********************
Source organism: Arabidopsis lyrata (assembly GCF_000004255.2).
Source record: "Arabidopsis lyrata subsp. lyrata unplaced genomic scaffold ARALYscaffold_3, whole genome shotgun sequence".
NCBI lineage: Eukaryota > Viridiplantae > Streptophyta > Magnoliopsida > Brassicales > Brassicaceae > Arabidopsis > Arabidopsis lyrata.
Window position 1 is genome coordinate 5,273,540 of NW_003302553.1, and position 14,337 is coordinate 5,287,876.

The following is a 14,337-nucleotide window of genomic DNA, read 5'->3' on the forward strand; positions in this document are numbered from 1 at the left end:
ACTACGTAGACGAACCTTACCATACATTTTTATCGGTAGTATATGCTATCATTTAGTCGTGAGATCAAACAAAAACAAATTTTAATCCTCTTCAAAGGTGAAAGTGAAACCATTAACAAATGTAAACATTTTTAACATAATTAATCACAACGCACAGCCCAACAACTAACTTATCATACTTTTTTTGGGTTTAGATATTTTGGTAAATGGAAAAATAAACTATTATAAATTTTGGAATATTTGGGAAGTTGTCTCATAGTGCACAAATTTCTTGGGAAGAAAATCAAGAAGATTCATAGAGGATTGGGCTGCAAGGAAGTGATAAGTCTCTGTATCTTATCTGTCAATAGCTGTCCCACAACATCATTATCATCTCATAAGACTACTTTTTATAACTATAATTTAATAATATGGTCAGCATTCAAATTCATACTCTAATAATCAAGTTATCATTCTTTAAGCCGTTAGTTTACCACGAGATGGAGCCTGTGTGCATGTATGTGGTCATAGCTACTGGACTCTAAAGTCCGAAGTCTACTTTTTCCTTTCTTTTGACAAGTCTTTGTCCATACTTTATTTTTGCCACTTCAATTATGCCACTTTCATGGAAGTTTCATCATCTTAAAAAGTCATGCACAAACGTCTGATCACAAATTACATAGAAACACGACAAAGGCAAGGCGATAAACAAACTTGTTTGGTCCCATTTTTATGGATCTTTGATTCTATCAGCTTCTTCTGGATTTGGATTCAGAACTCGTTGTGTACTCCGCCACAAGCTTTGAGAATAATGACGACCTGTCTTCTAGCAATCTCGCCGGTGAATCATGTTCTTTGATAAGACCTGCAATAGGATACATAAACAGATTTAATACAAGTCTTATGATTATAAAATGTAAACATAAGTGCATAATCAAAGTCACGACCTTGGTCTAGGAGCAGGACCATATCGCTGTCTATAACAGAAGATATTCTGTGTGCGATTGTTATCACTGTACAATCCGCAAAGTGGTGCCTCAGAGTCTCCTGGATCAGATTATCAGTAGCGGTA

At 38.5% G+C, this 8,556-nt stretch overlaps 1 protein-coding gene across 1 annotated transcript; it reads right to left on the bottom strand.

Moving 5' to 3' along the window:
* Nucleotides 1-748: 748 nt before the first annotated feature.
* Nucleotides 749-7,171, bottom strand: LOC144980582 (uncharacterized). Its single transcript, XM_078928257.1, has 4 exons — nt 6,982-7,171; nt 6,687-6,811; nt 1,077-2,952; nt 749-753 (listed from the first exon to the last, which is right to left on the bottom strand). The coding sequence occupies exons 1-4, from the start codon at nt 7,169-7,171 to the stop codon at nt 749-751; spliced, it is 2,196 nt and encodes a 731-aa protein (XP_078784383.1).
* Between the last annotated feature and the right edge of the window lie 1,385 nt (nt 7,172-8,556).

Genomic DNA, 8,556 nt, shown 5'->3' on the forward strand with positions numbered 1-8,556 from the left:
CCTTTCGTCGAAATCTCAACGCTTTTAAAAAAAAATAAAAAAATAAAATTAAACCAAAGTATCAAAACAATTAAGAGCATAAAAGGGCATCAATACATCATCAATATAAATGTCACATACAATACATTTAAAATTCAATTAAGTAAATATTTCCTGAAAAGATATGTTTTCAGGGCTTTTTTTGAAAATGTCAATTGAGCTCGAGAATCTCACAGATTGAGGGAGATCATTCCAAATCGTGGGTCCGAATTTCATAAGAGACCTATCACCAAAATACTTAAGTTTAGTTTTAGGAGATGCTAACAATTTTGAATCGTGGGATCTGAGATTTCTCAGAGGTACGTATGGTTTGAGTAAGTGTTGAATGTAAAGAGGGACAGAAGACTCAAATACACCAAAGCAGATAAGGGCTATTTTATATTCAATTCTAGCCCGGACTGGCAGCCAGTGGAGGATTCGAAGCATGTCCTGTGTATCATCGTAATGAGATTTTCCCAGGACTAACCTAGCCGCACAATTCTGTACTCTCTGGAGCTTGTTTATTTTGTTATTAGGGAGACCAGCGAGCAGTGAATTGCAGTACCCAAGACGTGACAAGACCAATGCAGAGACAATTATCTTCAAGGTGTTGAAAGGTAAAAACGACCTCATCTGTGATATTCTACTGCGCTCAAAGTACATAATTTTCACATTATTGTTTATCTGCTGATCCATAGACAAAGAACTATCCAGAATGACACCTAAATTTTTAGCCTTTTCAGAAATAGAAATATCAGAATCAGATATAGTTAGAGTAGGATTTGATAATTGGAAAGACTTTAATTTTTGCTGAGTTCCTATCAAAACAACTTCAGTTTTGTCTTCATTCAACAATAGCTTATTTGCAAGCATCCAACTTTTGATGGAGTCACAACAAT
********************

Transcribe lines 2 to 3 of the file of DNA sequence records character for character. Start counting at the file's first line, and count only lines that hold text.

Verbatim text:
Source record: "Arabidopsis lyrata subsp. lyrata unplaced genomic scaffold ARALYscaffold_3, whole genome shotgun sequence".
NCBI lineage: Eukaryota > Viridiplantae > Streptophyta > Magnoliopsida > Brassicales > Brassicaceae > Arabidopsis > Arabidopsis lyrata.